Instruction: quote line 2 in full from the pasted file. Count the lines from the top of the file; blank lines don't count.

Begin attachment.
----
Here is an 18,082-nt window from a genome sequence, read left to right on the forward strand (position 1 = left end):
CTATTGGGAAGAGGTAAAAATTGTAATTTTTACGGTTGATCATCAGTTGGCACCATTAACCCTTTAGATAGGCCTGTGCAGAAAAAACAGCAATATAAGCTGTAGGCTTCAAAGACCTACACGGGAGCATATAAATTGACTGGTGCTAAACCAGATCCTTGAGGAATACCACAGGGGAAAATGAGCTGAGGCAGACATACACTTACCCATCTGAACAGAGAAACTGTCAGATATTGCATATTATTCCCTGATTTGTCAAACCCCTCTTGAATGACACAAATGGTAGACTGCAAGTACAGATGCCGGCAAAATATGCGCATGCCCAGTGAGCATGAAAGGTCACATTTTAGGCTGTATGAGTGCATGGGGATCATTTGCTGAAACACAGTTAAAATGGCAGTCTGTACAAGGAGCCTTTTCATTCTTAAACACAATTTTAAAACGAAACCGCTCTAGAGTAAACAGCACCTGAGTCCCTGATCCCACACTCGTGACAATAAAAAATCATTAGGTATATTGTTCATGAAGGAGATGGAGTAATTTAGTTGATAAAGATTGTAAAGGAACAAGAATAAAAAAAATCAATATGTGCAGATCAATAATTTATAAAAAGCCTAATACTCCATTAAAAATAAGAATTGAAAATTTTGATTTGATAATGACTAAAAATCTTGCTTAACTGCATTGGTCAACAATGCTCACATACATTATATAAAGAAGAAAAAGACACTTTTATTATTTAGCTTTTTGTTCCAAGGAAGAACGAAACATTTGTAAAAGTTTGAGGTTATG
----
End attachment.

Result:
CTATTGGGAAGAGGTAAAAATTGTAATTTTTACGGTTGATCATCAGTTGGCACCATTAACCCTTTAGATAGGCCTGTGCAGAAAAAACAGCAATATAAGCTGTAGGCTTCAAAGACCTACACGGGAGCATATAAATTGACTGGTGCTAAACCAGATCCTTGAGGAATACCACAGGGGAAAATGAGCTGAGGCAGACATACACTTACCCATCTGAACAGAGAAACTGTCAGATATTGCATATTATTCCCTGATTTGTCAAACCCCTCTTGAATGACACAAATGGTAGACTGCAAGTACAGATGCCGGCAAAATATGCGCATGCCCAGTGAGCATGAAAGGTCACATTTTAGGCTGTATGAGTGCATGGGGATCATTTGCTGAAACACAGTTAAAATGGCAGTCTGTACAAGGAGCCTTTTCATTCTTAAACACAATTTTAAAACGAAACCGCTCTAGAGTAAACAGCACCTGAGTCCCTGATCCCACACTCGTGACAATAAAAAATCATTAGGTATATTGTTCATGAAGGAGATGGAGTAATTTAGTTGATAAAGATTGTAAAGGAACAAGAATAAAAAAAATCAATATGTGCAGATCAATAATTTATAAAAAGCCTAATACTCCATTAAAAATAAGAATTGAAAATTTTGATTTGATAATGACTAAAAATCTTGCTTAACTGCATTGGTCAACAATGCTCACATACATTATATAAAGAAGAAAAAGACACTTTTATTATTTAGCTTTTTGTTCCAAGGAAGAACGAAACATTTGTAAAAGTTTGAGGTTATG